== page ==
24-core CPU, and I can not dial an email

Original author: Bruce Dawson
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I was not looking for trouble. I didn’t run Chrome’s build process a thousand times over the weekend , but I’ve only done the most common tasks of the 21st century — I just wrote an email at 10:30 in the morning. And suddenly Gmail hung. I kept typing for a few seconds, but no characters appeared on the screen. Then, suddenly, Gmail opened up - and I went back to my very important letter. But later everything repeated, only this time Gmail did not respond to requests even longer. This is strange ...

It is difficult to resist the opportunity to conduct a good investigation, but in this case the challenge is especially strong. After all, I'm working on Google to improve the performance of Chrome for Windows. Discover the cause of the hang - my job. And after a lot of false starts and hard efforts, I still managed to figure out how Chrome, Gmail, Windows and our IT department together prevented me from typing an email. Along the way, I found a way to save a significant amount of memory for some web pages in Chrome.

The investigation turned out to have so many nuances that I will leave some for another article , and now I will fully explain the reasons for the suspensions.

As usual, UIforETW works with me in the background and monitors cyclic buffers, so all that remained was to enter Ctrl + Win + R - and the buffers of the system were saved to disk in about the last thirty seconds. I downloaded them to the Windows Performance Analyzer (WPA), but could not finally install the hang.

When the Windows program stops transmitting messages, ETW events are issued indicating where exactly this happened , so these types of hangs are trivial to find. But, apparently, Chrome continued to transmit messages. I looked for the moment when one of the key streams of Chrome either entered the active cycle, or was completely idle, but found nothing obvious. There were some places where Chrome is mostlyidle, but even then all key streams continued to work, so it was impossible to be sure where the hangup occurred - Chrome could idle simply in the absence of events:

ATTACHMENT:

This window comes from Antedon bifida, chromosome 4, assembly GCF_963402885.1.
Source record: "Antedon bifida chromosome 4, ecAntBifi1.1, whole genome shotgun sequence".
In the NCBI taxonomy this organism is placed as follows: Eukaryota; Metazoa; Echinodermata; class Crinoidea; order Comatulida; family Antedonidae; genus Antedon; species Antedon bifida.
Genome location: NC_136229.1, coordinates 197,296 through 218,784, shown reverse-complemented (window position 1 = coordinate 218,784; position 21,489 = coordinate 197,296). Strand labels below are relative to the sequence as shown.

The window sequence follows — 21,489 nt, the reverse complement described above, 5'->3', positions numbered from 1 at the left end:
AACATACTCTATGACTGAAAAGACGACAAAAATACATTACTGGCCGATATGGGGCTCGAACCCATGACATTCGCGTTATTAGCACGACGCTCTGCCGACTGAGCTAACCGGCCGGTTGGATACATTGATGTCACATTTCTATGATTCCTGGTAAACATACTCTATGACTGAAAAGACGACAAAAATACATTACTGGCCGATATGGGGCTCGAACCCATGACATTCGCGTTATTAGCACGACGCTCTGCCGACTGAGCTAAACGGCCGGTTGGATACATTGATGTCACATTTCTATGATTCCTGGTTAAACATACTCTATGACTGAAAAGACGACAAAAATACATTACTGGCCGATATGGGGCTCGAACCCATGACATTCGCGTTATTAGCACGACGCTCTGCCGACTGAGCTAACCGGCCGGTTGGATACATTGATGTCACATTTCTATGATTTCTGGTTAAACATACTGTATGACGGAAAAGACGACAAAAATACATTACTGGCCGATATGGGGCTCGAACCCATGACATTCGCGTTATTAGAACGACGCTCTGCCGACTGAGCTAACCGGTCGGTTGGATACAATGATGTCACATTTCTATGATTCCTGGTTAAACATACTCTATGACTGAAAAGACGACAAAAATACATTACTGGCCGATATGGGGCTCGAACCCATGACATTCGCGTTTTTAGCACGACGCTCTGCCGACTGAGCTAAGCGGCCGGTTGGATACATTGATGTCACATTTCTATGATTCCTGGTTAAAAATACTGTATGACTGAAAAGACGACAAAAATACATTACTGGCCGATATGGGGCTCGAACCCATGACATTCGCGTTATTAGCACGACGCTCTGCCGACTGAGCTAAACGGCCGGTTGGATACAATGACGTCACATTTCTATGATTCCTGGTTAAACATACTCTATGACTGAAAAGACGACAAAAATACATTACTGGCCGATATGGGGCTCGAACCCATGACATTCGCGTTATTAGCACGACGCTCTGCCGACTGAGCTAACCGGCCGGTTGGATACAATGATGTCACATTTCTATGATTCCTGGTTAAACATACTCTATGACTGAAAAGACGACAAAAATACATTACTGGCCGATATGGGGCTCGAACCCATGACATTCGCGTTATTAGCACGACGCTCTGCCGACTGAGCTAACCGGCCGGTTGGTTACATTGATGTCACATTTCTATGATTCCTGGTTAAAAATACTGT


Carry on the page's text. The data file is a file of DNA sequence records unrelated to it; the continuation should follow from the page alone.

UIforETW has a built-in keylogger, which is often useful in identifying key points in the trace. However, for obvious security reasons, by default it anonymizes keystrokes, regarding each entered number as “1” and every letter as “A”. This makes it difficult to find the exact time of the hang, so I changed the type of tracing from “private” to “full” and waited for the hang. At about 10:30 the next morning the hangup repeated. I saved the trace buffers and saved this mark in the UIforETW trace information field:

He typed “put aside for those who have more experience with scuba diving” - and Gmail hung at the end of the word “those”, and then resumed work in the area of ​​the word “experience”. Gmail tab with PID 27368.

This is a common discussion of how to get to the office , but it is important that there is now a way to find a hang in the ETW trace. I load the trace, look at the keylogger data in the Generic Events field (events are issued by UIforETW, and each is a purple diamond in the screenshot below) - and I immediately see where the hang occurred, which is clearly correlated by the failure in using CPU:

Good, but why Chrome stopped? Here are some hints: the screenshots do not show that every time WmiPrvSE.exe fully uses the hyper- thread CPU. But that shouldn't matter. In my machine, there are 24 cores / 48 threads, so the consumption of one hyperflow means that the system is still 98% free.

Then I approached a clearly important period when Chrome was idle - and looked, in particular, at the CrRendererMain process in chrome.exe (27368) corresponding to the Gmail tab.

Note: I want to say thank you to myself from 2015 for requesting Microsoft to improve the naming mechanisms for threads, and thanks to Microsoft for implementing all of the suggestions - the names of the threads in WPA are just great!

The problem has cleared up. Within 2.81 seconds of hangup, this thread was launched according to the schedule 440 times. Usually, running every 6 ms is enough to make the program responsive, but for some reason this did not happen. I noticed that every time he woke up, I was on the same stack. If you simplify:

chrome_child.dll (stackbase)
KernelBase.dll!VirtualAllocntoskrnl.exe!MiCommitVadCfgBitsntoskrnl.exe!MiPopulateCfgBitMapntoskrnl.exe!ExAcquirePushLockExclusiveExntoskrnl.exe!KeWaitForSingleObject (stackleaf)